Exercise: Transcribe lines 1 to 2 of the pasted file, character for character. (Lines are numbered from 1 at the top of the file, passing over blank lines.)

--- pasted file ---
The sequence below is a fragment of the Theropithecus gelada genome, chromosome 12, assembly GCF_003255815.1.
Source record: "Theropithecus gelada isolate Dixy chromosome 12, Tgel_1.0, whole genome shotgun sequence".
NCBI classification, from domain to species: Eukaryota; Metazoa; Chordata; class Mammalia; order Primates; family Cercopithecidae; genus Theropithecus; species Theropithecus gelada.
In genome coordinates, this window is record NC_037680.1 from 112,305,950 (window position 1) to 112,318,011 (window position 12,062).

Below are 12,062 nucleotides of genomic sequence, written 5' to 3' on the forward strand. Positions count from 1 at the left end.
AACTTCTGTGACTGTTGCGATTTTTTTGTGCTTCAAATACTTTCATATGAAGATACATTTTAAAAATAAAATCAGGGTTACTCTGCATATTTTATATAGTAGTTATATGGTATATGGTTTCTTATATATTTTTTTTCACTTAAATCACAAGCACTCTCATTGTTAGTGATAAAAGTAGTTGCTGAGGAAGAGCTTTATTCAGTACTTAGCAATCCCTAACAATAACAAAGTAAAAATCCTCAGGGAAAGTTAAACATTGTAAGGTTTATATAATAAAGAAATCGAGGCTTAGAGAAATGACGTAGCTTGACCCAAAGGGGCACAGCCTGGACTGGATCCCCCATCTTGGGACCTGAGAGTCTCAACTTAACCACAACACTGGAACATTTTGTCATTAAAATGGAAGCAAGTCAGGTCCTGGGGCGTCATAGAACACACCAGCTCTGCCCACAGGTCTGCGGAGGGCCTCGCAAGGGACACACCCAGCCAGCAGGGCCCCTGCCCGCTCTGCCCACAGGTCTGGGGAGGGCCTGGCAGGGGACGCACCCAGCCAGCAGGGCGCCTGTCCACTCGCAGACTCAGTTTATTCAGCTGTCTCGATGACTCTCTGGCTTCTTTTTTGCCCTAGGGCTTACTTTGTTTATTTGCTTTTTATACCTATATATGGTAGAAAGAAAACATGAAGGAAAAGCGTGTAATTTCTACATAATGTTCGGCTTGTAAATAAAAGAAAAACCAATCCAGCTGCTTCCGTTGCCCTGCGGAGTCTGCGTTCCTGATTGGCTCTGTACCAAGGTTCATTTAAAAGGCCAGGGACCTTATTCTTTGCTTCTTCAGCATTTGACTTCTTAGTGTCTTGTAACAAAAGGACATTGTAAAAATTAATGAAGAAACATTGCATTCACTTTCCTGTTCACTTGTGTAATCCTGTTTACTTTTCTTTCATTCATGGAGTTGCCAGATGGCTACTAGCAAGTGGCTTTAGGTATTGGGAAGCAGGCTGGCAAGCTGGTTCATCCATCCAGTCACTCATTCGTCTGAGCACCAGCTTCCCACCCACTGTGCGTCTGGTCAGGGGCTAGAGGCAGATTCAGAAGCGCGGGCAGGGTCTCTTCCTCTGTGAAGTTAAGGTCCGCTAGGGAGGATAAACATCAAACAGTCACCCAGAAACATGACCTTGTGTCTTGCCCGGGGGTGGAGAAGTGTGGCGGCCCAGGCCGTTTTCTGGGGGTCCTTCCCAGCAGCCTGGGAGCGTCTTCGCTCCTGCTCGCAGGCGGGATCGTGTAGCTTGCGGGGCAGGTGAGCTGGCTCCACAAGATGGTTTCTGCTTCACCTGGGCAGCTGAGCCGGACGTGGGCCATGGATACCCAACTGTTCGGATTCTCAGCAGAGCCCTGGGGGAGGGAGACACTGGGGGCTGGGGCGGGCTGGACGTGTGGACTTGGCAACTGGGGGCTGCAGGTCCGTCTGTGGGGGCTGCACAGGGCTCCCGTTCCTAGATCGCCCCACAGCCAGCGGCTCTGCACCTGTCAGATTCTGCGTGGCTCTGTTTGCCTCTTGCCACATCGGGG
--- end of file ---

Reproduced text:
The sequence below is a fragment of the Theropithecus gelada genome, chromosome 12, assembly GCF_003255815.1.
Source record: "Theropithecus gelada isolate Dixy chromosome 12, Tgel_1.0, whole genome shotgun sequence".